Greek Mythology and Starry Skies Collide
Pegasus is horse from Greek mythology who has enormous feathered wings. His mother was the snake-haired gorgon Medusa and his father was the sea god Poseidon. It is said that Pegasus sprang from the blood of his mother when she was beheaded by the hero Perseus. In some stories, he carried the hero Perseus on his back, while in others, he was a servant of Zeus and helped transport thunderbolts. Pegasus is the seventh largest constellation in the sky. A couple of other interesting facts: There is a spring on Mount Helicon that was believed to have been created when the hoof of Pegasus struck a rock and Pegasus was a favorite subject of Greek art.
Aries is one of the twelve constellations of the zodiac. It is depicted in Ptolemy’s system as a ram, and ancient Egyptian astronomy associated it with a ram-headed god. In Greek mythology the ram represents the animal that was sent to save the children of King Athamus’s first wife, from his second wife who wanted to destroy them. The constellation Aries contains a number of distant galaxies including some so close to one another that their gravitational fields have started to collide.
Cassiopeia is one of the brightest and most recognizable constellations in the sky appearing as a bright W or M depending on when it’s observed. She is often called the vain queen because her story begins with her boasting about her beauty. As the story goes, Cassiopeia claimed she was more beautiful than the sea nymphs which angered Poseidon, the god of the sea, who sent a sea monster Cetus to destroy the queen’s kingdom. To pacify the monster, Cassiopeia’s daughter, Princess Andromeda, was left tied to a rock by the sea. Cetus was about to devour her when Perseus the Hero looked down upon her from Pegasus, the Flying Horse. Perseus rescued the Princess, and all lived happily.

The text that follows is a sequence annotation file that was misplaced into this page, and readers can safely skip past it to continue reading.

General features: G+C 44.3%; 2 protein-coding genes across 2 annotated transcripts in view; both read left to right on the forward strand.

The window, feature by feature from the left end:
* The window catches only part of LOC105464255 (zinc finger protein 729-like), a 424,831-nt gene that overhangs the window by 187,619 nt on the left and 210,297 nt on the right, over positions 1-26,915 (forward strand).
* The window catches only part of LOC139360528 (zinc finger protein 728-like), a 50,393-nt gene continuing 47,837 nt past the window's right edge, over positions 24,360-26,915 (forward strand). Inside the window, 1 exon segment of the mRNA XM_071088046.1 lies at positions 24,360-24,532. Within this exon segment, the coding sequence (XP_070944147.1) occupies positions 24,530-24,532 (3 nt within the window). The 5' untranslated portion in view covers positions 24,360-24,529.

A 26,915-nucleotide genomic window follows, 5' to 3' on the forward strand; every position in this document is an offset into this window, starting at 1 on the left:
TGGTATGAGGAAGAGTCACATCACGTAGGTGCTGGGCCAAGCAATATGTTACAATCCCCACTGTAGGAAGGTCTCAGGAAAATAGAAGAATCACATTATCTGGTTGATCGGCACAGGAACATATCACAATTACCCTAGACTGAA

The gods were so pleased, that all of these characters were elevated to the heavens as stars. But Cassiopeia was placed in the sky in such a position that she would be upside down for half of the year as a punishment for her vanity.
Ursa Minor, also known as the little dipper (which is the asterism that makes up the constellation) looks like a miniature version of the big dipper. Ursa Minor is home to Polaris, the star many know as the North Star. Polaris is useful to many cultures around the world because of it’s stable position. In mythology Ursa Minor is named Arcas and is the son of Zeus and the maiden Callisto (who became Ursa Major). Arcas and Callisto were changed into bears and placed in the sky by Zeus in order to be protected from his jealous wife Hera. We think Ursa Minor looks like a bear with a squirrel’s tale.
Cygnus is located along the Milky Way and is depicted as a swan. It is recognizable by the cross shaped asterism that forms the body and main parts of the wings which is often referred to as the Northern Cross. The name Cygnus comes from the Greek word for swan and various Greek myths have been attributed to Cygnus, however Cygnus was most likely Zeus in disguise. The story goes that Leda who was the wife of the Spartan king was so beautiful that Zeus could not resist her. Zeus didn’t think he could win Leda’s love as himself so he took the form of a beautiful swan and eventually won her over. The name of the brightest star in Cygnus is Deneb, and it comes from the Arabic word for rear or tail and as you would guess, Deneb is located in the swan’s tail.